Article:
// get the selected row
DataRow selectedRow = dataTable.Rows[listBox1.SelectedIndex];

The next step is to create a new DataSet (dsChanges) that will contain each row that changed in the original DataSet object. Then, with this new DataSet, we will check the HasErrors property to see if there were any changes that produced an error. The remaining code will determine which row has the error and display the key (Phonenum) to the user.

// check for any changed rows with errors
bool okayFlag = true;
if (dsChanges.HasErrors)
// retrieve each row that changed
DataSet dsChanges =

If all is okay, then we will call the Update method in the dataAdapter object and pass to it the dsChanges object that contains our changes. This will stage the changes for updating to the physical database. The actual update will take place when we invoke the AcceptChanges method on the DataSet object. And of course, we will call the RejectChanges method on the DataSet object if there are errors.

// No errors -- all okay
if (okayFlag)
// apply updates to the database
// tell the user
 MessageBox.Show("Updated " + selectedRow["Phonenum"]);
// apply changes and refresh the listbox
else // if any errors then throw out the changes

So let’s summarize the steps involved in changing a database row:
1. Apply the changes to the row: BeginEdit -> apply changes -> EndEdit
2. Create a new DataSet object with changes via the GetChanges method on the edited DataSet object.
3. Check the new dataset with changes for errors — inform the user of the bad row.
4. If everything is okay, then call the Update method on the DataAdapter object and pass the dataset with changes (dsChanges).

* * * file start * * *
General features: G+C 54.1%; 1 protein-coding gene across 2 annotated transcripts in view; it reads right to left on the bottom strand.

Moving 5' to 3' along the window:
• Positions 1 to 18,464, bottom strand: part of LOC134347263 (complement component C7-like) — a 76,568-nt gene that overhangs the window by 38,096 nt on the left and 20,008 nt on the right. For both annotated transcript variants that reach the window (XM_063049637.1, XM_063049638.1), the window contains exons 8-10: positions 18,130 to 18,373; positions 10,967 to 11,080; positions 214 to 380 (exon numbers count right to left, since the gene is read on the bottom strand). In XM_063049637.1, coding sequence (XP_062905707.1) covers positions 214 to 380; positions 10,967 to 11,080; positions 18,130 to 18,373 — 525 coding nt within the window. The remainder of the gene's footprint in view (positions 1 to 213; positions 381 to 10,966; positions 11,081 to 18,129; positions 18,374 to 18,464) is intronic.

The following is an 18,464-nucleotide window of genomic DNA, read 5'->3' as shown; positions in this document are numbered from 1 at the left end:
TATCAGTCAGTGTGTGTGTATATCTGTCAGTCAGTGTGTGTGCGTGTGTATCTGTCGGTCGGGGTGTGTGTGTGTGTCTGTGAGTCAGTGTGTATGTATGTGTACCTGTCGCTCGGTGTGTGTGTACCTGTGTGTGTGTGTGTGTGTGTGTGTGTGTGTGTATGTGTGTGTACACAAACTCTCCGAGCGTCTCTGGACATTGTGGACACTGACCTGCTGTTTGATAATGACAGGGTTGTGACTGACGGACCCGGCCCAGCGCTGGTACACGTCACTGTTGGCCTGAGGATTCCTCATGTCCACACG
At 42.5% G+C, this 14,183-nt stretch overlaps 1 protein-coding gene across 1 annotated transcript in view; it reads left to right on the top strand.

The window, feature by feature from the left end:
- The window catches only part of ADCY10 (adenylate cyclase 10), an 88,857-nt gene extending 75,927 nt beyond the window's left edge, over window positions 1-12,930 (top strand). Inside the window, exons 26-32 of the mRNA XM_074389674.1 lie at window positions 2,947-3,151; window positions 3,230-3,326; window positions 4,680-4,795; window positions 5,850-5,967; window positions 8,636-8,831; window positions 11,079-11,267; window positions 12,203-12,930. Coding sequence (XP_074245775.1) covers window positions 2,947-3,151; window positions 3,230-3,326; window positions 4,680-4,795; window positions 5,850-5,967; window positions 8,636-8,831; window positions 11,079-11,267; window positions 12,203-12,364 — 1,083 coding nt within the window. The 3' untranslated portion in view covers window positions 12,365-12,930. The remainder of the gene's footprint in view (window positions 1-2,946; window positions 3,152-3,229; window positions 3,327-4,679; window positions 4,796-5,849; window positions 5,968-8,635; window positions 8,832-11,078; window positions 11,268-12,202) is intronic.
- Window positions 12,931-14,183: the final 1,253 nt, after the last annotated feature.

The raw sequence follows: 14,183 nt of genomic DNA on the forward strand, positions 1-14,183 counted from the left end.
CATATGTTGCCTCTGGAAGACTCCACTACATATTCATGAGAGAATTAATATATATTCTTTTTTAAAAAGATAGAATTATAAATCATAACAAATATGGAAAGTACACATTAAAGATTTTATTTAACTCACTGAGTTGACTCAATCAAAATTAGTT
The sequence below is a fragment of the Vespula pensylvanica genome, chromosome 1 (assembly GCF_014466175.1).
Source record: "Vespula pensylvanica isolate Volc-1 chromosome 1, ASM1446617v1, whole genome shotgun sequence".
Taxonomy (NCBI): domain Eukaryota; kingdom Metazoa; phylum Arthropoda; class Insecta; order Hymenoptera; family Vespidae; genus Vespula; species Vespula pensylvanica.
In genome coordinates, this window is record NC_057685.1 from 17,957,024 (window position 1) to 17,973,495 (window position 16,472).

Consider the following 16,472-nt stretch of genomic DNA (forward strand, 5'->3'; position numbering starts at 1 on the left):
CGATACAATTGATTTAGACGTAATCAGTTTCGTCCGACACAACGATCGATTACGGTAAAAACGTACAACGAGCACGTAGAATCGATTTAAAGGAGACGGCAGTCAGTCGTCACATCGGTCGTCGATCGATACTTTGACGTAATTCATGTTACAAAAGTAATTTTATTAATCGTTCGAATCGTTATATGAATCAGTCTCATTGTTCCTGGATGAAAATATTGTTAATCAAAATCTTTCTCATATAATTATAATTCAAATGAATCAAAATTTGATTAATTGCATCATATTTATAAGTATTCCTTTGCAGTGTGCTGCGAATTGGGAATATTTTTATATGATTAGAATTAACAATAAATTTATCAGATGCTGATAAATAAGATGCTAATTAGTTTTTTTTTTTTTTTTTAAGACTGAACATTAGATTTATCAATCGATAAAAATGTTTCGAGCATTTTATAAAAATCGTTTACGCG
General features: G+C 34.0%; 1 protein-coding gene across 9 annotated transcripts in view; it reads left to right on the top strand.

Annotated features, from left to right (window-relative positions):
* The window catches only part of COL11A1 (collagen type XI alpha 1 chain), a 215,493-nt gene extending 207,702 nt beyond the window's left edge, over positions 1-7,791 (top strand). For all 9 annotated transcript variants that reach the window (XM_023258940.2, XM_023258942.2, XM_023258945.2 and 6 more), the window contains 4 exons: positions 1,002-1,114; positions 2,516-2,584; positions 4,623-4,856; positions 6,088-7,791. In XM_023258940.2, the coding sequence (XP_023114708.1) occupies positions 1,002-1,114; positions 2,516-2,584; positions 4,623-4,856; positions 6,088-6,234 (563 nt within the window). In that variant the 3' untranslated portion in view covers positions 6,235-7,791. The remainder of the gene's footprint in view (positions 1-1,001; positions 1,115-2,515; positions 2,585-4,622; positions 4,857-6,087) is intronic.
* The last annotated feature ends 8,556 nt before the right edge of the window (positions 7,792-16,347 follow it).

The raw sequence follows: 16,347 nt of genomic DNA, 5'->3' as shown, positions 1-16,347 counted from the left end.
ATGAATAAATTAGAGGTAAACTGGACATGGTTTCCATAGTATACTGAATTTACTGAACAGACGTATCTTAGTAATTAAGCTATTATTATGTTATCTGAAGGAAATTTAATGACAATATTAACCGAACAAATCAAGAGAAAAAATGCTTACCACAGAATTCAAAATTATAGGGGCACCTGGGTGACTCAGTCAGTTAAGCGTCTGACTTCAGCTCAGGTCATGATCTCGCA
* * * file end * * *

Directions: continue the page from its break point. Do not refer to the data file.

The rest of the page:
5. Invoke the DataSet.AcceptChanges method to post the updates to the database. If there are errors, invoke the RejectChanges method to discard any updates.

The “Delete” Event

The very last event we will discuss has to do with the process of deleting a row from the database table. The first step in deleting is to get the selected row from the listbox and place it into a new object of type DataRow (selectedRow in our example). You then will call the Delete method on the selectedRow object to mark the row for deletion. Note that we have only marked the row and not followed through with the actual delete. This does not happen until you apply the dataAdapter.Update method and the dataSet.AcceptChanges method. Of course, if we have any exceptions or errors then the dataSet.RejectChanges method is applied to back out from the delete. The next code fragment shows our delete logic:

// delete the selected row

// apply delete to the database
   // refresh the listbox after the delete
   // inform the user
catch (OleDbException ex)
// fetch the selected row in the listbox
DataRow selectedRow = dataTable.Rows[listBox1.SelectedIndex];
string msg = selectedRow["Phonenum"] + " deleted.";


Project Files : ADONetTutorial.zip


The combination of this tutorial document and the sample program should give you enough foundation to create most C# forms applications with an ADO.NET interface. In fact, you can probably take the example tutorial application and expand it to fit your more complex applications. All the basics are in it: select, insert, change, and delete rows in a database. ADO.NET is very different from classic ADO because of the type of technology it uses. It uses a “disconnected” technology in which we connect to the database to retrieve rows based on our select query, disconnect from the database and work with our data. We only connect back to the database when there are modifications, inserts, or deletes to apply to a specific table. Download the application that goes with this tutorial and give it a try.